Ally Blake Romance Author - Blog

Latest news from Australian romance author Ally Blake, writer of fun, fresh flirty romance novels.

Saturday, 20 January 2007

between the sheets: soundtracks

Something I learnt back in the olden days when I wanted to be a film-maker was that even if a film goer blinks, looks away to check out a cute guy in the next row, or spends half the movie with their nose buried in their popcorn, their ears never turn off.

For some writers this is the case. They need perfect silence. To hole themselves away in a small enclosed room. I’m the opposite. I need noise. Ambient noise. White noise. And I need music. Sweet sweet music.

I watched Elizabethtown today, a film by Cameron Crowe. It was funny, moving, sexy, sad, strange, unstructured, surprising and I loved it. (Check out the collage on the movie poster - is this a sign or what???) And this is guy who knows music. Almost Famous was based on his experiences as the youngest Rolling Stone reporter ever. Elizabethtown had nothing to do with music. It was a film about a young guy trying to bury his father, with enough romance thrown in along the way to keep me happy ;). Nevertheless music played a huge part in bolstering the narrative. Not just preetty songs to sell records at the end. But it’s as though characters in his movies have a soundtrack to their lives. A mixed tape, if you like, of songs that bookmark the memorable moments in their journey. I love that. I get that. And I use that.

For each book I write I tend to have a CD that get splayed over and over and over. In a normal world this would drive me crazy, but in the world of writing a book it can be really helpful in getting you in the right mood.

My CD of choice for Kissing a Fool is Jeff Buckley’s Grace. I am a mjle behind the times on this one having only bought it before Christmas. But it’s beautiful. And evocative. And very very moody which is just what I need for this book.

yesterday's questions...

Do you fix as you go or rewrite later?

I do a bit of both. And I'll talk more about rewriting down the track. But to answer Rach's questions, when I get bogged down in language or plot, I do move on. Absolutely. I highlight anything I'm not happy with in yellow. Nice and bright so that when I'm skimming later I won't miss it. I highlight words, passages, things I need to research, plot twists I'm not sure will work, and then I just keep writing. Because how easy is it to go back anytime you want? Viva la computer!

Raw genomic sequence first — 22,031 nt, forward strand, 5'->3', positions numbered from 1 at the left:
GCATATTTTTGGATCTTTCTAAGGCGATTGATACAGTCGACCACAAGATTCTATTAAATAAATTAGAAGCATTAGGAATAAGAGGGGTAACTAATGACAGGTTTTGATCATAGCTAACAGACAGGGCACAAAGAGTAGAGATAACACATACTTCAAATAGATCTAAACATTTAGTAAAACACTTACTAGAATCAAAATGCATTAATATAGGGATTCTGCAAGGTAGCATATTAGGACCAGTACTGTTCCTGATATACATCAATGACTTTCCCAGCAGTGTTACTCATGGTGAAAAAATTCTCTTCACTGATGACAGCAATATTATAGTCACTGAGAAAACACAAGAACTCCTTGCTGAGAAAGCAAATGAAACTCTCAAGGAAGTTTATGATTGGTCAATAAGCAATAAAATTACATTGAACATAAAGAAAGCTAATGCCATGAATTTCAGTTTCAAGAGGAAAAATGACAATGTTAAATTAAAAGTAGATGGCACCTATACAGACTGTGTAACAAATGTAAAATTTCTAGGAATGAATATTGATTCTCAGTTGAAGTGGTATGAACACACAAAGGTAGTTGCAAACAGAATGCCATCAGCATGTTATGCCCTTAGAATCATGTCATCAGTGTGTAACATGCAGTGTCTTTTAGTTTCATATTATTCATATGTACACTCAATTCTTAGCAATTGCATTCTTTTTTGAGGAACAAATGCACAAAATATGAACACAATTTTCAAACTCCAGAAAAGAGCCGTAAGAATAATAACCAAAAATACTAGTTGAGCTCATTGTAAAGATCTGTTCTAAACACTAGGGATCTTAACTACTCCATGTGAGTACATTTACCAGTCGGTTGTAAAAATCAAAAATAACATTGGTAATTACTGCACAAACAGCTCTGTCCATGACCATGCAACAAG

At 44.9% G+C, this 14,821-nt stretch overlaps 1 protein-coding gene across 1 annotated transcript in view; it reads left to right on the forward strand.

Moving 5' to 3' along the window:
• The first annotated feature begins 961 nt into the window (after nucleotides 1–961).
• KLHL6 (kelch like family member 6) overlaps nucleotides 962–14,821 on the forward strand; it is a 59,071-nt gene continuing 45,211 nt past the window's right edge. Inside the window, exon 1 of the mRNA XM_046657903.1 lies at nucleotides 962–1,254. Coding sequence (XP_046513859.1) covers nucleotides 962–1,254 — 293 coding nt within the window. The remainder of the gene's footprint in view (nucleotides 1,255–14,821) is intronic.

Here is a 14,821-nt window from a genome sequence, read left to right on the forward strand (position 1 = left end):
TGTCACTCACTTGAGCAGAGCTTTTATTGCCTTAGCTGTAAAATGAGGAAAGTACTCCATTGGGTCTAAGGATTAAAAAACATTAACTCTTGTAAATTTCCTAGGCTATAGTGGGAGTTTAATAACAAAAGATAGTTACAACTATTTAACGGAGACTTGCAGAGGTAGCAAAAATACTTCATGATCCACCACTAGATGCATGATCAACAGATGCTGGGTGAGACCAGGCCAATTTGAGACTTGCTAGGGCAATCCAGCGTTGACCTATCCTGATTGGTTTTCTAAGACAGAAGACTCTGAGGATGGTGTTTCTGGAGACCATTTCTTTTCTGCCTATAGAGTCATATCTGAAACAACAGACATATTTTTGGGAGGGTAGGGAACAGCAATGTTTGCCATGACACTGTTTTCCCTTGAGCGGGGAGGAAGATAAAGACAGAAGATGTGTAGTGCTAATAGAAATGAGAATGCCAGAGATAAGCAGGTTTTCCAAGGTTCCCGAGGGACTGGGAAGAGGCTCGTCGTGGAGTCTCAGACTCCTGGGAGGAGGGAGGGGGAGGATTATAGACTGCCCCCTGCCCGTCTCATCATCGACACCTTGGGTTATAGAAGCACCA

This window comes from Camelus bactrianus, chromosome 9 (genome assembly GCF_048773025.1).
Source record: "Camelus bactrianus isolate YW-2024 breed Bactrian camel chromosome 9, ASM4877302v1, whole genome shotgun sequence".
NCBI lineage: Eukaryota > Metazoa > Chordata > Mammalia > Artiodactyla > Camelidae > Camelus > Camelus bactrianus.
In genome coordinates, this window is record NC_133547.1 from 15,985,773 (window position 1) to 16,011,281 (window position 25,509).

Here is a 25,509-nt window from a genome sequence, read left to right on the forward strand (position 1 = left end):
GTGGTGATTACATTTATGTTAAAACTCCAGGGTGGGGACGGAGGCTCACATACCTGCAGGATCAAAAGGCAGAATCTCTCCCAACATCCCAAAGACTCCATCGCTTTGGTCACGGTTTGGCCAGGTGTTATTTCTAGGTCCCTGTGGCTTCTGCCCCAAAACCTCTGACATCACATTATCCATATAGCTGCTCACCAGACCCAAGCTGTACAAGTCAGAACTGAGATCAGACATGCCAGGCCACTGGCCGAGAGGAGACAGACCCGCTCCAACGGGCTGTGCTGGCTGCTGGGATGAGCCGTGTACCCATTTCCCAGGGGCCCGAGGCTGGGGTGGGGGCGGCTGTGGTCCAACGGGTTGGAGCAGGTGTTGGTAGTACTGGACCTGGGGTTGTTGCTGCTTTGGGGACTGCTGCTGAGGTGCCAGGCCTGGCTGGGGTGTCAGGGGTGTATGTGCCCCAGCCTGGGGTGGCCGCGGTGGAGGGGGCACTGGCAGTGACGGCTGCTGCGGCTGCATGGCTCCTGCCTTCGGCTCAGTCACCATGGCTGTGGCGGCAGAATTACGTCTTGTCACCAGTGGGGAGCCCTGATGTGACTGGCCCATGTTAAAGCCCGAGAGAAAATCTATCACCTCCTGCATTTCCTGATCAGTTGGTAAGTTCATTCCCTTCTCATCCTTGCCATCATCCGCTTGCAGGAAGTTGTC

If they are character problems, its worth fixing now. Characters are everything in a romance. You must love them or how can you expect your readers to love them! Unless you are happy that your characters are acting in character, you can be setting yourself up for a world of hurt. In my last Romance, my hero didn't play nice for me for the whole first half of the book. Once I got brave and realised I had to change him, his voice, his reactions completely, it made ALL the difference. I rewrote him from the beginning, and the end of the book flew.

Just remember, a book is a living thing. Some authors say writing IS rewriting. That's half the fun! No words are set in stone at this stage, you may even end up deleting whole chapters later on if they don't move the plot where it needs to go (again with my last Romance I had to do this!!!), but you can't know that now. All you need to know is that you don't have to make them perfect first go.

The most important thing, especially for new writers, is finishing the book. Unless you've done it, you don't really know that you can. So just keep writing...

today’s progress

word count: 3,969 / 50,000

For the journey of writing a Harlequin Romance from initial idea to 'the end',

check out the whole Between the Sheets series

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